I had absolutely no role in this but I would like to raise up one student from my state, Chasity Hale, who was honored in a ceremony with President Obama and Mrs. Obama, for her poetry this week! Here is a link to a lovely photograph of the ceremony.
Brava!

Please find Poetry Friday well-schooled by Laura at WRITING THE WORLD FOR KIDS
To be ready for next week, Poetry Friday cultivation on Oct. 16 is in the autumn garden with Amy, at The Poetry Farm

An apple poem by Barbara Juster Esbensen

For more about poetry & young readers,
please see Heidi’s drinkable roundup at
My Juicy Little Universe.

apple star photo/kiwicrate.com

courtesy of kiwicrate

courtesy of kiwicrate

All you living in autumnland, as I write this it is
summer weather here.

And yet at the market the best fresh berries are
gone. Or, they are too far from Florida, for me to be
interested in them.

I was happy to carry home a fruit I haven’t bought
since spring. A reliable crisp round fruit, to slice, with a
sprinkle of cinnamon on it, for a snack & to add to my
cereal – hot or cold.

And I thought of one of my favorite children’s poets,
Barbara Esbensen.

I went looking for her poem about this treat that
tucks a sky surprise inside. I’m sure this teacher and mother,
savored many of them, coming from far north Wisconsin & living there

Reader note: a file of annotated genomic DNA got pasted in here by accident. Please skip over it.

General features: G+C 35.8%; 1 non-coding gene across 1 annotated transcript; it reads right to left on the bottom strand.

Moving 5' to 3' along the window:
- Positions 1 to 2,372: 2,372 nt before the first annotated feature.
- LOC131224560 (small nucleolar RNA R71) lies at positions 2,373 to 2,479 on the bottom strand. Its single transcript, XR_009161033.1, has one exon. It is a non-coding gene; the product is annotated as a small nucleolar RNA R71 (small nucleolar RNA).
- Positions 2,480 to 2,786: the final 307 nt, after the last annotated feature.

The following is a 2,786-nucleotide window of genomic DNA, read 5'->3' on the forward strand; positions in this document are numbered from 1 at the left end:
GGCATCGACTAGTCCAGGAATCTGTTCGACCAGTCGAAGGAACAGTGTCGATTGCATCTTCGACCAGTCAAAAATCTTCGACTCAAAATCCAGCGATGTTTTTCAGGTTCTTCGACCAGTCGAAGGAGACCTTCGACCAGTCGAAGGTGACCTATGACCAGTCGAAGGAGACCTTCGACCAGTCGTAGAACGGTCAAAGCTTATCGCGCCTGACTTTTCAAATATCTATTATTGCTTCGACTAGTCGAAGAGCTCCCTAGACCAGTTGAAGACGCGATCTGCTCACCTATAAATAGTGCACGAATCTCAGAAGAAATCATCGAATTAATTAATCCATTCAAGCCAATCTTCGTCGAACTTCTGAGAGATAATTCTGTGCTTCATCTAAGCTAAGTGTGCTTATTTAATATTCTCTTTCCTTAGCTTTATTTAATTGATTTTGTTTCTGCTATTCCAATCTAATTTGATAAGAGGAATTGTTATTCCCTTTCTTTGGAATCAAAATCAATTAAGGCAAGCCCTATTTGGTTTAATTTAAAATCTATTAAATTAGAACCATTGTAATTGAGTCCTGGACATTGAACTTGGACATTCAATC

or in Minnesota.

Discovery
by Barbara Juster Esbensen

Within its polished universe
The apple holds a star,
A secret constellation
To scatter near and far.

©Barbara Juster Esbensen

For the rest of this lovely poem find the first
edition (1964) or the second edition ( 2003) of her seasonal
poems, collected as SWING AROUND THE SUN.
I’m also a fan of the artist Mary GrandPre, so the 2003
edition is handy on my books-to-travel shelves to share in school.
Mary GrandPre’s apple face is all-knowing and kind, even though
it’s about to get eaten.

(My Nikon died & I haven’t aced levitating images from
my new Canon into digital world, so I don’t have a photo of the lovely
apple page in the collection.)

SwingAroundTheSun_2003
Each season’s poems by Barbara Esbensen in
SWING AROUND THE SUN are illustrated by a different artist – Winter,
Stephen Gammell, Spring, Cheng-Khee Chee, summer, Janice Lee Porter
& five luxurious images from Mary GrandPre, for autumn.

I came to Barbara Esbensen’s work in 2007, through her
WHO SHRANK MY GRANDMOTHER’S HOUSE? illustrated by Eric Beddow,